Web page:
Lord Valentia

thought, if the Chancellor of the Exchequer felt so secure in his revenue as to permit tobacco to be cultivated another year, the hon. member for Bridport need scarcely object. The great evil of Ireland was its redundant and unemployed population—an evil which the growth of tobacco went to remedy. There were not five or six, but 500 or 600 persons employed in growing tobacco in the county of Wexford; and in Enniscorthy, where the cultivation chiefly took place last summer, there was comparatively little distress. The proposal for prohibiting the growth of tobacco might be used for the most mischievous purposes, and produce the worst consequences at this period, when the Repeal of the Union was already in agitation. For these reasons he should give the Bill his decided opposition.

Lord Lowther

thought that tobacco might be grown in England and Scotland with advantage, as well as in Ireland. Almost every country in Europe now grew its own tobacco, and derived revenue from it. He was able to state also, from returns, that a very small proportion of the tobacco consumed in this country was imported from our own colonies. He hoped, therefore, that the noble Lord would not allow the Bill to pass.

Sir Robert Bateson

could not avoid entering his protest, as an Irish Member, against the Motion. Whilst there were thousands of persons wanting subsistence in Ireland, he was surprised that any person should propose a measure to put a stop to a description of cultivation which gave employment to so many. He agreed with the noble Lord that the cultivation of tobacco might be advantageously extended to England and Scotland; and he just asked the House what the people of Kent would think and say, if it were proposed to prohibit the growth of hops in that county, because they may be had cheaper or better from the West-Indies or America?—His opinion on this subject was disinterested, for the soil of the north of Ireland where his property lay, was not adapted to the growth of tobacco.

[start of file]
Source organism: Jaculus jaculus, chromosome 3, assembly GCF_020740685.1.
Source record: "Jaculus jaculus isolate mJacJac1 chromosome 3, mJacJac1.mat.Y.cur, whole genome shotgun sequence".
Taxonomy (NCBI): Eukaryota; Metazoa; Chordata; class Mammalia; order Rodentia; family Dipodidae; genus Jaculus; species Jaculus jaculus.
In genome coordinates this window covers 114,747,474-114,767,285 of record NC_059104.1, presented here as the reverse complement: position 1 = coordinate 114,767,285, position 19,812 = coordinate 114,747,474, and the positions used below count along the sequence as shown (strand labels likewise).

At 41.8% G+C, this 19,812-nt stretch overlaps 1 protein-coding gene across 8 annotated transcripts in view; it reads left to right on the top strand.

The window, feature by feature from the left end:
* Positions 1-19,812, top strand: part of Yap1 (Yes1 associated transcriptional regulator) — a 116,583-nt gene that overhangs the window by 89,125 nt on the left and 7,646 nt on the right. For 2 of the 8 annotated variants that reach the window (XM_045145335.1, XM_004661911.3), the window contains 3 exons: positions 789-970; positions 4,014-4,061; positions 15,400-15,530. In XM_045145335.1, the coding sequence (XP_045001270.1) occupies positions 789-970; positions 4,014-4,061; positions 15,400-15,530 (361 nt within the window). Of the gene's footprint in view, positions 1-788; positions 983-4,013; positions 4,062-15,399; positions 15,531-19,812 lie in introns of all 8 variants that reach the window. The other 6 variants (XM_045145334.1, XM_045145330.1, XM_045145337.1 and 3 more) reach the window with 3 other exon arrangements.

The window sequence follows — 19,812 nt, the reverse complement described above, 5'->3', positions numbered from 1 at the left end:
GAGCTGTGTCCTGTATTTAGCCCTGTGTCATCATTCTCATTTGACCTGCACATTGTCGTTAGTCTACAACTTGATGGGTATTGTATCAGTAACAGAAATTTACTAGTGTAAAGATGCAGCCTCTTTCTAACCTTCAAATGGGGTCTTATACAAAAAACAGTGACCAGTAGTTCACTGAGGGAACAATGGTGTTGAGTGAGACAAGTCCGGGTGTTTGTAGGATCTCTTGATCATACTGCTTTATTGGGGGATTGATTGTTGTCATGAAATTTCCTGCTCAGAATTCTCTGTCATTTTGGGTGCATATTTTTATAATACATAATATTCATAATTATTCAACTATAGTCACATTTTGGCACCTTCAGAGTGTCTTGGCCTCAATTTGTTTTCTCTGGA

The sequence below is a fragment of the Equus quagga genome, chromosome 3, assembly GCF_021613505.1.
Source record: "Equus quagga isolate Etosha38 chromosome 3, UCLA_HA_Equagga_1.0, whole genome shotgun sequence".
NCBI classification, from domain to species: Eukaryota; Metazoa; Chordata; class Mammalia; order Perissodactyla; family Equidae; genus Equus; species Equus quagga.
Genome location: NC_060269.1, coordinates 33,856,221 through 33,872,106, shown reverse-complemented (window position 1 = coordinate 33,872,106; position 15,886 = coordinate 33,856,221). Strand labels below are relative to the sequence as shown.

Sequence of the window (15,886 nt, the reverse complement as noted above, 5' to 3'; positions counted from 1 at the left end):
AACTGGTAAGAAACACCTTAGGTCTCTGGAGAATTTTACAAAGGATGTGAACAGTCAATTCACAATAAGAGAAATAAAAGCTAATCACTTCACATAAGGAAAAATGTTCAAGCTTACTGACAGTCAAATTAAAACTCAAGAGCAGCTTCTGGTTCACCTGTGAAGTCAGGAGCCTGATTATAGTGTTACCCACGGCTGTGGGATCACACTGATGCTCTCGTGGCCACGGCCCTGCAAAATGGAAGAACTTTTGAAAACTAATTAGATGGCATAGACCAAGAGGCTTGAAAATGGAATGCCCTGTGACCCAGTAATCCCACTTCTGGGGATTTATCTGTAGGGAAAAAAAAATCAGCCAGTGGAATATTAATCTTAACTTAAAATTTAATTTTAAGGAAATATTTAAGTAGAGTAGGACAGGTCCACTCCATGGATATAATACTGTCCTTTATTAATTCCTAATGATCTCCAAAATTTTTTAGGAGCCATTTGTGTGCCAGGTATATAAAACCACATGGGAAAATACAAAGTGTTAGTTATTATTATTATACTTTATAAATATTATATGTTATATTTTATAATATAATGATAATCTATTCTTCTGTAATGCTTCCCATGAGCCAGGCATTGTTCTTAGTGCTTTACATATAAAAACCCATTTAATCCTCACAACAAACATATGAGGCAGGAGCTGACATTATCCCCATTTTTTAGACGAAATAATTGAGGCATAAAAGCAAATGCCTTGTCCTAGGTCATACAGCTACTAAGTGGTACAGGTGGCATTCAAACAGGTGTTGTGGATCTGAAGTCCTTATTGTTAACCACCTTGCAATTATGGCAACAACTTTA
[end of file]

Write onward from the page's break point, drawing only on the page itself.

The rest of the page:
Mr. Brownlow

could have wished that the hon. member for Bridport had left this measure of Excise in the hands of his Majesty's Government. At the same time, he was forced to admit, that he considered the arguments contained in the report of the Committee, against the growth of tobacco in Ireland, quite conclusive.—The better way of putting an end to the cultivation, however, was, by affording free competition, and reducing the duty on tobacco imported from America. He was satisfied that the loss to the revenue would be very small. Indeed, there would be no loss at all, but a great gain to the revenue, for by reducing the duty, as the temptation to smuggling would cease, the consumption would increase.